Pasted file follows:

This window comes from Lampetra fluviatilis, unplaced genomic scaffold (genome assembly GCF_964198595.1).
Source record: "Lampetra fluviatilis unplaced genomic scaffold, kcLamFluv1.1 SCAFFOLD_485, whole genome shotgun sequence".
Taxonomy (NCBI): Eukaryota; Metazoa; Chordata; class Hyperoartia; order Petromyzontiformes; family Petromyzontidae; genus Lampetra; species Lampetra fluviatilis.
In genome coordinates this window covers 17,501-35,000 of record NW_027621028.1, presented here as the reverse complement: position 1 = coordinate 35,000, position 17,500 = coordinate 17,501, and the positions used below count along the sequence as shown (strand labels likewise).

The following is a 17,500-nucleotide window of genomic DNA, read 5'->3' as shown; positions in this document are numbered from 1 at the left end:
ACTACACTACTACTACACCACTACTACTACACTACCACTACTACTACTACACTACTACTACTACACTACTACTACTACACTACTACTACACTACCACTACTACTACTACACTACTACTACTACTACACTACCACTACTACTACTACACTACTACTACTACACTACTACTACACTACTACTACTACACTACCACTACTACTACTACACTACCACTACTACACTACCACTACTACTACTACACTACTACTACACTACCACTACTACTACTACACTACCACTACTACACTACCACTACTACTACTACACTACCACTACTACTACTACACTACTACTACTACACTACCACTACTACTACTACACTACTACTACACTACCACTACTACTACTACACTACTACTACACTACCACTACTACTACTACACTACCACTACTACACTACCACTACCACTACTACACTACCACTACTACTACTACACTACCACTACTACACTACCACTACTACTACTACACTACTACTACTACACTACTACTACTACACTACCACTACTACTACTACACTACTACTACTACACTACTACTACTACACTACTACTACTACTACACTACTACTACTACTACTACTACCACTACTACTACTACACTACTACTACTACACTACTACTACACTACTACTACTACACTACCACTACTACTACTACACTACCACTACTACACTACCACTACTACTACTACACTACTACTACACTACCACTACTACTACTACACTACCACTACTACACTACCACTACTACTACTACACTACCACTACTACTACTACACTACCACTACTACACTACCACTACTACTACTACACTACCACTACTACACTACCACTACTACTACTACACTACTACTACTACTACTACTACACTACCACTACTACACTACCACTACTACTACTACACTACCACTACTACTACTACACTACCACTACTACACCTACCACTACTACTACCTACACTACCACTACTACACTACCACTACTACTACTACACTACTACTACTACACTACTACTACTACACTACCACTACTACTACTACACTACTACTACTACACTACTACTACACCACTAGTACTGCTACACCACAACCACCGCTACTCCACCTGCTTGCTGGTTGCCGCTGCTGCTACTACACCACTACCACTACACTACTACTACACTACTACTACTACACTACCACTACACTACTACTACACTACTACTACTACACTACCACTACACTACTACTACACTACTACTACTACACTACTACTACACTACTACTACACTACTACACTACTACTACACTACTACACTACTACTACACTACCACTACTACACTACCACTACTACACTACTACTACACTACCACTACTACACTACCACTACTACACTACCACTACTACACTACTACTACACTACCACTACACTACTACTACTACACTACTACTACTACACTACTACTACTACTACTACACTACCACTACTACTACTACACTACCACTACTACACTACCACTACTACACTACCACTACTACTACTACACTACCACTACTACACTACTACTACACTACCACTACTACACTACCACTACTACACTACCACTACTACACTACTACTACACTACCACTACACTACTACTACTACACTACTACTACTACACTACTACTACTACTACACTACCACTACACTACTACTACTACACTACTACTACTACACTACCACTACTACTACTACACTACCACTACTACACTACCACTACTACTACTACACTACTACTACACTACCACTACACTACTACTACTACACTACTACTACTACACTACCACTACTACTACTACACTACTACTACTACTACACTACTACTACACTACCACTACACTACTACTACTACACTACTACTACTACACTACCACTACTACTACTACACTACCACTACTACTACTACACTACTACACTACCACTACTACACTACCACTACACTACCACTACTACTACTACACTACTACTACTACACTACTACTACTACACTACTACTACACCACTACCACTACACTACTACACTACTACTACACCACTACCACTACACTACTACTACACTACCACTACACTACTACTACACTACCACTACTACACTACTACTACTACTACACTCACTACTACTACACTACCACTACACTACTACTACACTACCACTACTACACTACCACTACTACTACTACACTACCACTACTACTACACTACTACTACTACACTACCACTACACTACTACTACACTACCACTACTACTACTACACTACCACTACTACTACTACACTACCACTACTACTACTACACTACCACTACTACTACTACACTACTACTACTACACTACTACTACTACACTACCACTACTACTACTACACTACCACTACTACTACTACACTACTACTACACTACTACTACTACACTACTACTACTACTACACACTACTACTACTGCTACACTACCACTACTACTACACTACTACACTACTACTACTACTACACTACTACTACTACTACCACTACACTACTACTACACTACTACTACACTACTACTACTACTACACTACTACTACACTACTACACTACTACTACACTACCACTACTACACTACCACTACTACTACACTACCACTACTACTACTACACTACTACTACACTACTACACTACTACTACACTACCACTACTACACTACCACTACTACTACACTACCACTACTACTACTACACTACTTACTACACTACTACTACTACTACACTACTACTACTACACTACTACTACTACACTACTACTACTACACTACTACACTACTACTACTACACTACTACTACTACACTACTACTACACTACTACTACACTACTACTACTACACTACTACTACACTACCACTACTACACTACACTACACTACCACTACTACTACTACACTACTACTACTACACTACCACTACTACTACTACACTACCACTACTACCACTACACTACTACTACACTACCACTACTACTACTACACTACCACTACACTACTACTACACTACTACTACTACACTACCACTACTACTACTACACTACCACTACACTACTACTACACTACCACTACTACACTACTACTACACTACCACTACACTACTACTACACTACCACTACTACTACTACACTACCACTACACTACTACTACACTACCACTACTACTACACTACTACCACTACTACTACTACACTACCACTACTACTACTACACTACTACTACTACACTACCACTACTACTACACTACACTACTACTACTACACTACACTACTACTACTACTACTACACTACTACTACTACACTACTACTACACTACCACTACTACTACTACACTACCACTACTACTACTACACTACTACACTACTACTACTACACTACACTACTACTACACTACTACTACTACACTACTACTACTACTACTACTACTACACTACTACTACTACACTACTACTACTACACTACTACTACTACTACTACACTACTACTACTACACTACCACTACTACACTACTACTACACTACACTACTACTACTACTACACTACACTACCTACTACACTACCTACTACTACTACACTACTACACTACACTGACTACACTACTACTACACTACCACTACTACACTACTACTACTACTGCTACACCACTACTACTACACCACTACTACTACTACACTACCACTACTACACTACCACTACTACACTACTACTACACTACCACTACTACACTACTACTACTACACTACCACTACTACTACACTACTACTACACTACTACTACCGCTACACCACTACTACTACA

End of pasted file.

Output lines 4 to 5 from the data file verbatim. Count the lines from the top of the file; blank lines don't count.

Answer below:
In genome coordinates this window covers 17,501-35,000 of record NW_027621028.1, presented here as the reverse complement: position 1 = coordinate 35,000, position 17,500 = coordinate 17,501, and the positions used below count along the sequence as shown (strand labels likewise).

The following is a 17,500-nucleotide window of genomic DNA, read 5'->3' as shown; positions in this document are numbered from 1 at the left end: